Tyler Smothers Is The Arc’s Achieve with us Contest Winner!

Tyler Smothers

Tyler Smothers

Between June and August, The Arc invited people with intellectual and developmental disabilities to share their stories of achievement in an online contest on our Facebook fan page at www.facebook.com/thearcus. More than 25,000 votes were tallied for 119 contestants to narrow the field down to the top 10 finalists in The Arc’s Achieve with us Contest. Then The Arc had the difficult task of determining who would ultimately win the Grand Prize of a trip for two for two days to Washington D.C. to share their story of achievement with The Arc’s National Office and a chance to talk with their representatives on Capitol Hill. Every single story was an inspiration and each contestant should be applauded for their remarkable achievements.

But we did have to choose just one winner, and the winner is Tyler Smothers from Cedar Rapids, Iowa. For four years, Tyler has been the driving…or, rather bicycling…force behind an annual bike riding fundraiser for The Arc of East Central Iowa. Read Tyler’s winning entry here. Because of that achievement we are proud to invite Tyler to Washington, D.C. When we told Tyler he was the Grand Prize winner, he said “This is the most exciting and coolest day ever. I would love to see Mr. Obama and Michelle!” While meeting the President may not be possible (this time), The Arc is arranging a trip to the Capitol for a chance for Tyler to talk to his representatives in Congress in November. ABILITY Magazine will feature Tyler in an upcoming issue and we’ll post news about his trip on the blog in early November, so check back.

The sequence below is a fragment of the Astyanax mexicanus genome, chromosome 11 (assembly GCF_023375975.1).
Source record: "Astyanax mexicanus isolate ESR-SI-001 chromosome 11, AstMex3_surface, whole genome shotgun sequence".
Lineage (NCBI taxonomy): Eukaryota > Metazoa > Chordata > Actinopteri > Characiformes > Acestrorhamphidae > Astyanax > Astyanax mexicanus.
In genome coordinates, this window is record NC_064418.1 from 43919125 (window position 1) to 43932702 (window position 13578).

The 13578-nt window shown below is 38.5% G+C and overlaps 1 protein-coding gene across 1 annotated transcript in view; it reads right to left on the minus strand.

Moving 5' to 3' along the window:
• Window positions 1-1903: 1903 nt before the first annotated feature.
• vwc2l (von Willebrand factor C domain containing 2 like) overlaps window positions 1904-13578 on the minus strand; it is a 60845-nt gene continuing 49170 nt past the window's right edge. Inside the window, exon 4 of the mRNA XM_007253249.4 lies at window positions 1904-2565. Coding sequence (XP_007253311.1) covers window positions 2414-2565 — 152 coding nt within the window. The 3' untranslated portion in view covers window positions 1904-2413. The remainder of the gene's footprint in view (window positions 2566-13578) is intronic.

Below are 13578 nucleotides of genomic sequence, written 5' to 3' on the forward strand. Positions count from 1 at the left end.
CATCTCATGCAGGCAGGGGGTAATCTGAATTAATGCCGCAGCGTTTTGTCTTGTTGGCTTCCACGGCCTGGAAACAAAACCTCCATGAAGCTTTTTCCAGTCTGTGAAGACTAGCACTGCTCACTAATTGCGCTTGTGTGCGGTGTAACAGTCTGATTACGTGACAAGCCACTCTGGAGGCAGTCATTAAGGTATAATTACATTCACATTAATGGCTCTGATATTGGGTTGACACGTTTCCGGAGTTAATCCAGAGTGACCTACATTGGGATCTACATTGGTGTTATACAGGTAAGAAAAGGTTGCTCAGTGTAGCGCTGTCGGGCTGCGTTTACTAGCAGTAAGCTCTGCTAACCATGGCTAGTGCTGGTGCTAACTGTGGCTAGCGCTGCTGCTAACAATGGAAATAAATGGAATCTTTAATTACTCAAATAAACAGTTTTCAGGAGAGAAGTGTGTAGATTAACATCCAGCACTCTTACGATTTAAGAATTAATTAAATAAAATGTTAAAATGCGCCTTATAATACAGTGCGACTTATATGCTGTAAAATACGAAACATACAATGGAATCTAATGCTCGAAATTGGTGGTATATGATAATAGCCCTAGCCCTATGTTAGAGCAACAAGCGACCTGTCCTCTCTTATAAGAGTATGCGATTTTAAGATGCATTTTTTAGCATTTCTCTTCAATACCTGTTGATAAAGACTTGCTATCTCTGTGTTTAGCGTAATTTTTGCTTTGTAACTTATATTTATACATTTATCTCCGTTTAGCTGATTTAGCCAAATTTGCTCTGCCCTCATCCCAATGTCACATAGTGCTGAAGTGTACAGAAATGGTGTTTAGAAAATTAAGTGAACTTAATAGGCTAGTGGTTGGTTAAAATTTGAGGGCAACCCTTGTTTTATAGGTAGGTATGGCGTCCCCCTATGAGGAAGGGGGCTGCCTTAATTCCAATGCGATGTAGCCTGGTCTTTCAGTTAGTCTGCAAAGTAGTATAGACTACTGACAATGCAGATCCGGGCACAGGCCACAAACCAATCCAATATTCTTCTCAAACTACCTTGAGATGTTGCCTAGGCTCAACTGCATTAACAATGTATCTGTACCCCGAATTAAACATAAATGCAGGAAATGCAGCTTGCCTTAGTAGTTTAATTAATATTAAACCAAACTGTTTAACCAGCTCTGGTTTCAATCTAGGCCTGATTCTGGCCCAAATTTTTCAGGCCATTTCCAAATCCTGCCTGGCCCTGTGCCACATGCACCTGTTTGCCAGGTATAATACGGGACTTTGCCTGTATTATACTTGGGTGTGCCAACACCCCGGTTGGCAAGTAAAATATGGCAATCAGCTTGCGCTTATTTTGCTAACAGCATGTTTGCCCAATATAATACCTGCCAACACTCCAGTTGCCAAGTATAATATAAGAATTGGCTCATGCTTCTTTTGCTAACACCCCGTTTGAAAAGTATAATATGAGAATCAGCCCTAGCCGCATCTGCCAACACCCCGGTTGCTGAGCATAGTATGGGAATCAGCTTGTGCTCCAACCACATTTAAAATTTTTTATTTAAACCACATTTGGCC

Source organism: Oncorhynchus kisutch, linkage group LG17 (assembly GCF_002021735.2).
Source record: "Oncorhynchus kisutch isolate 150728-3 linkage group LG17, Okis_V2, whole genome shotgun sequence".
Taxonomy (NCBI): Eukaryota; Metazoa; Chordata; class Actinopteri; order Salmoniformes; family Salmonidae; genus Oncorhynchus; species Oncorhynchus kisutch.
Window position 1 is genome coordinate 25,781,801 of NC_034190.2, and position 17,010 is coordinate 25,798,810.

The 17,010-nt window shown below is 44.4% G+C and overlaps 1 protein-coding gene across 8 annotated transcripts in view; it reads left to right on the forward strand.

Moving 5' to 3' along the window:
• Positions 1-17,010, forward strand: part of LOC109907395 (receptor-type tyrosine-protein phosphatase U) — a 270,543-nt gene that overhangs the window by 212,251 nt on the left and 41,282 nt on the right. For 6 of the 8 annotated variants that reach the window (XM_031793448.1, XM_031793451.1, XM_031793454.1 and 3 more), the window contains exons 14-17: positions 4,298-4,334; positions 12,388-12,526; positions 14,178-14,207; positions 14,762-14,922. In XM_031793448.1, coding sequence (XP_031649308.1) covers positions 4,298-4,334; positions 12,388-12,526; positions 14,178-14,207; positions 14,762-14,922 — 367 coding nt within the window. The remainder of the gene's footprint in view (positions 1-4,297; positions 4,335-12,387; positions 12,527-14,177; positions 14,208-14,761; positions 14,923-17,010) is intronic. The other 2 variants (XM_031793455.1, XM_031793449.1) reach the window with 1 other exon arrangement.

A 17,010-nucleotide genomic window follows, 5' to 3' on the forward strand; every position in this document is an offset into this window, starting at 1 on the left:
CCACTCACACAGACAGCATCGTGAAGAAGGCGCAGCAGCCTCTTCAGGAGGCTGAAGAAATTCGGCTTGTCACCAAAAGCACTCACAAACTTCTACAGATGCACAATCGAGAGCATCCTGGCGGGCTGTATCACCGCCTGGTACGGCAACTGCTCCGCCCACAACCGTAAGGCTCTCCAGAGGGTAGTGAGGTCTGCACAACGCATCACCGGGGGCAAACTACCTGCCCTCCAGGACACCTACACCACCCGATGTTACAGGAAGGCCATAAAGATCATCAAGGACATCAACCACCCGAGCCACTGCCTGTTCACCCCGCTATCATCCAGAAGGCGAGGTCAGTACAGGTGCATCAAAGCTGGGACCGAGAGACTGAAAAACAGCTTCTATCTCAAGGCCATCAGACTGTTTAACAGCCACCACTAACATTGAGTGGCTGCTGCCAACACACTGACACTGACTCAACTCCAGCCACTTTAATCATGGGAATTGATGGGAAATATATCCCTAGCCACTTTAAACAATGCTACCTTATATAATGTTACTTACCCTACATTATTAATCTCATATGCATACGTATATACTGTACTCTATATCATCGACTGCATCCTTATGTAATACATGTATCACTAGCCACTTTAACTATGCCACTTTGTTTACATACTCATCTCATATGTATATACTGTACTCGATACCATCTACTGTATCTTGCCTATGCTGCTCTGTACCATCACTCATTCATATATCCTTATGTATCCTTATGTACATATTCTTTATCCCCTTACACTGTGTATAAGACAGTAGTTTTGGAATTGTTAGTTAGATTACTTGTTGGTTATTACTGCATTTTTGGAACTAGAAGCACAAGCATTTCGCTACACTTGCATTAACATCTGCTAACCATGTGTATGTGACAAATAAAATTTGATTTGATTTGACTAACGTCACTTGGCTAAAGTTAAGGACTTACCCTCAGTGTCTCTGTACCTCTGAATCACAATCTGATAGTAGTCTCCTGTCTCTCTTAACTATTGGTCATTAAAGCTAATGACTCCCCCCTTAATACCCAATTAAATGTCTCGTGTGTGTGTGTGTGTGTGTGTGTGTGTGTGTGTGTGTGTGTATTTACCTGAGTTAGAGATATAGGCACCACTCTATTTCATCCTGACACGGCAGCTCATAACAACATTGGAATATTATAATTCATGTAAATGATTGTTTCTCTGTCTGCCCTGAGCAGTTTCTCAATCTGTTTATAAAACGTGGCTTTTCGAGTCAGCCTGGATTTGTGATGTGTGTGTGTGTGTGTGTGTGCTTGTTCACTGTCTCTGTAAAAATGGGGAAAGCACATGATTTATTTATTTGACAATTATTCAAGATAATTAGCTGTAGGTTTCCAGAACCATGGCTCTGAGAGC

Why FINDS Matters – An Addition to Your Advocacy Toolkit

FINDS report coverThe Arc’s amazing network of advocates has been working tirelessly to ensure that Medicaid does not suffer budget cuts with the “Don’t Cut Our Lifeline Campaign.” From the debt ceiling negotiations earlier this summer to current outreach to Members of Congress to ensure that individuals who rely on Medicaid do not lose essential services, our advocates have been busy this summer!

Hearing personal stories from individuals with intellectual and developmental disabilities (I/DD) and their families has helped make Members of Congress stop seeing Medicaid as just another entitlement program and see it as an important lifeline for millions of Americans. While these stories have helped to enlighten elected officials, many still don’t see the true scope of what Medicaid means to families across the country. This is where The Arc’s FINDS (The Family and Individual Needs for Disability Supports) Survey can help.